The Machine Stops: Review Of E.m. Forster's Story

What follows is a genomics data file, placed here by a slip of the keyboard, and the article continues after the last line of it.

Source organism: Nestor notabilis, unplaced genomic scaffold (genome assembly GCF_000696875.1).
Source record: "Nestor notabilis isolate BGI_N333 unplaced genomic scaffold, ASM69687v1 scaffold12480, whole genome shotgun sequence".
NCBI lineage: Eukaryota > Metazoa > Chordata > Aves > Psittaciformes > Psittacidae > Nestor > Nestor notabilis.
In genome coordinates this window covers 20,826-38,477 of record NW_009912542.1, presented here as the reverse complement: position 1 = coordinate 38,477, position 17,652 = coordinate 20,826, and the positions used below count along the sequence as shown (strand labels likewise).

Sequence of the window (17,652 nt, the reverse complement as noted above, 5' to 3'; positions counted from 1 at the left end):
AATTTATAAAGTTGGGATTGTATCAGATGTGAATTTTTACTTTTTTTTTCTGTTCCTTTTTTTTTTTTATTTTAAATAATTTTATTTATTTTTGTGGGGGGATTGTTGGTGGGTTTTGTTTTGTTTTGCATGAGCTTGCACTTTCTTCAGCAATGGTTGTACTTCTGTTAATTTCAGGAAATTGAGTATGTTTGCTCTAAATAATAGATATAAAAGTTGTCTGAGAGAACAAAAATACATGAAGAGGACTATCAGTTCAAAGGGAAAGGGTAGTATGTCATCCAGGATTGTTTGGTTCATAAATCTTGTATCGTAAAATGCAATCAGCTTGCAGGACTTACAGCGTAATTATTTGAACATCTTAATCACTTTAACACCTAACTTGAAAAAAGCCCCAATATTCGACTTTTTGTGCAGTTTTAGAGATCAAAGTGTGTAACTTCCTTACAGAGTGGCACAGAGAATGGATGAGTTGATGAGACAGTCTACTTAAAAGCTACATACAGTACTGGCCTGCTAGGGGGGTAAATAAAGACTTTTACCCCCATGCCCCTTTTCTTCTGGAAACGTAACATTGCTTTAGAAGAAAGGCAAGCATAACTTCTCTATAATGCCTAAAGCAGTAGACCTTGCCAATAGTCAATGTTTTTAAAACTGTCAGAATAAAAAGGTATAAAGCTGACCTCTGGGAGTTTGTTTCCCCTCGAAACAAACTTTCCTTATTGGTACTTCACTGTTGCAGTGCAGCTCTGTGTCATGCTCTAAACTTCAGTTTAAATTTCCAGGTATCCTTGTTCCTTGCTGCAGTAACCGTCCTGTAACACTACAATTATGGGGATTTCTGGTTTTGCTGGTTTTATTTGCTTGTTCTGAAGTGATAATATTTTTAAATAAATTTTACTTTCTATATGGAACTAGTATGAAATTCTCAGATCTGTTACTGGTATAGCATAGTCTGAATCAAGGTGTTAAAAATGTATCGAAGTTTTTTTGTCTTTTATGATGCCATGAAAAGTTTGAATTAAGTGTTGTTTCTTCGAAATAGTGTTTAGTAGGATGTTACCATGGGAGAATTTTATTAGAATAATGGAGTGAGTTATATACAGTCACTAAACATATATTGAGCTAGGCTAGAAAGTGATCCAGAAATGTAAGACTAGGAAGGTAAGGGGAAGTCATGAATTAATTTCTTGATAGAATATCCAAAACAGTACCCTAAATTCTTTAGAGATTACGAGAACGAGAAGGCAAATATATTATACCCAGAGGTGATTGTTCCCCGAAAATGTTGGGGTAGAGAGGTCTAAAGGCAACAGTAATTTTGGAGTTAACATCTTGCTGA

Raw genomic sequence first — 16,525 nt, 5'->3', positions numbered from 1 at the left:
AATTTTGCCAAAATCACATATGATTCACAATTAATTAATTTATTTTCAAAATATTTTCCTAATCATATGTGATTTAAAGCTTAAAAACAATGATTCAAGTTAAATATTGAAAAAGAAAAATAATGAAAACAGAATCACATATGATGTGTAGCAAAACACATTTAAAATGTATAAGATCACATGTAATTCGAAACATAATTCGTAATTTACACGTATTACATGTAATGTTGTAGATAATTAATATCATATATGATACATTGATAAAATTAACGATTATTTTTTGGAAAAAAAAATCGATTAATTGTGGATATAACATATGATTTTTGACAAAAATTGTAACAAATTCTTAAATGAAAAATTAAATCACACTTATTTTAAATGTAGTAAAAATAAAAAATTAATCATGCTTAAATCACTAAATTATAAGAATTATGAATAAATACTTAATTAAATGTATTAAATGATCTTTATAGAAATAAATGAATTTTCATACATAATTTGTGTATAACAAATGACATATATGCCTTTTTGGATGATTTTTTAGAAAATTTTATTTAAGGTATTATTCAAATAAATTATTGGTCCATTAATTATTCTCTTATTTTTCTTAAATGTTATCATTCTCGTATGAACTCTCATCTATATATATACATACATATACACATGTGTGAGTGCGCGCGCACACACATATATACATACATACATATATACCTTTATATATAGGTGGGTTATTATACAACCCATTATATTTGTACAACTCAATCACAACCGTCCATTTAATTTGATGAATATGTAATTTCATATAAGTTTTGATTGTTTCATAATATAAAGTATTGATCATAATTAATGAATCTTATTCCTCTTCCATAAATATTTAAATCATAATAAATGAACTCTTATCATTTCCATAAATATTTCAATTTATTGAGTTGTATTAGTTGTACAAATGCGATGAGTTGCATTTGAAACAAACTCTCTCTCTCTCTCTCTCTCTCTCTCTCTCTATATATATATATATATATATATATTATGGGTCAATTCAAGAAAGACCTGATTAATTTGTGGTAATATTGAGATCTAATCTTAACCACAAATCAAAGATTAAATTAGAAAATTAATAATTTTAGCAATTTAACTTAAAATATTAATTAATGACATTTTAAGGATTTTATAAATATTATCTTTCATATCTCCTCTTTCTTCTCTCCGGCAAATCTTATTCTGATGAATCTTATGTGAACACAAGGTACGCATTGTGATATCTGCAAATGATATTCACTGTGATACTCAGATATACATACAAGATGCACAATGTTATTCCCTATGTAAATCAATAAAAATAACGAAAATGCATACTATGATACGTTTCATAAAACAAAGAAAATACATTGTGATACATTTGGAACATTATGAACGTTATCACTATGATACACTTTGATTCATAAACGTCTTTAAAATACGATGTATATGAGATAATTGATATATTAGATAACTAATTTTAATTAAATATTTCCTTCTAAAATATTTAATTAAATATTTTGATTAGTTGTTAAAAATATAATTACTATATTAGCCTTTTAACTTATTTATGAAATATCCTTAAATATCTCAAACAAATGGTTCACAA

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NEW-AGE CAVEMAN : The Imminent Future or Impracticality at its Best? Many centuries ago, ‘Man’ used to live in caves, hunt animals for food, and use animal-skin as clothing—but one man, while rubbing two sticks vigorously, managed to create fire—and the lives of cavemen changed forever. As in every situation—‘each new theory has to face innumerable challenges’—man questioned fire the same way. Many believed fire meant doom and it could end civilization as they knew it. Many others considered fire to be a boon and utilized it to cook their raw meat, keep themselves warm and to protect themselves from danger. Although, discovery of fire happened millions of years ago, we can surely consider it to be the first step man took, on his path to technology and progress. Innumerable years after this first major discovery, we can still see its relevance when every time a scientist announces ‘a change’, many civilians come forward to challenge it. In E.M. Forster’s short story—‘The Machine Stops’—the author presents to his readers a fictional world in which people are “in touch” with the help of a device called the cinematophote, and a man-made device—referred to as the ‘Machine’ (purposely capitalized and repeated innumerable times to emphasize in the story)—is silently worshipped. It is a story set in the distant future, when mankind has come to depend on a worldwide Machine for food, housing, communications and medical care. In return, humanity has abandoned the earth's surface for a life of isolation and immobility. “It is a medium of entertainment which permits millions of people to listen to the same joke at the same time, and yet remain lonesome”: these great words of T.S. Elliot aptly sum up what the cinematophote, in Forster’s fictional world, is all about. In this enclosed world, "night and day, wind and storm, tide and earthquake, impeded man no longer. He had
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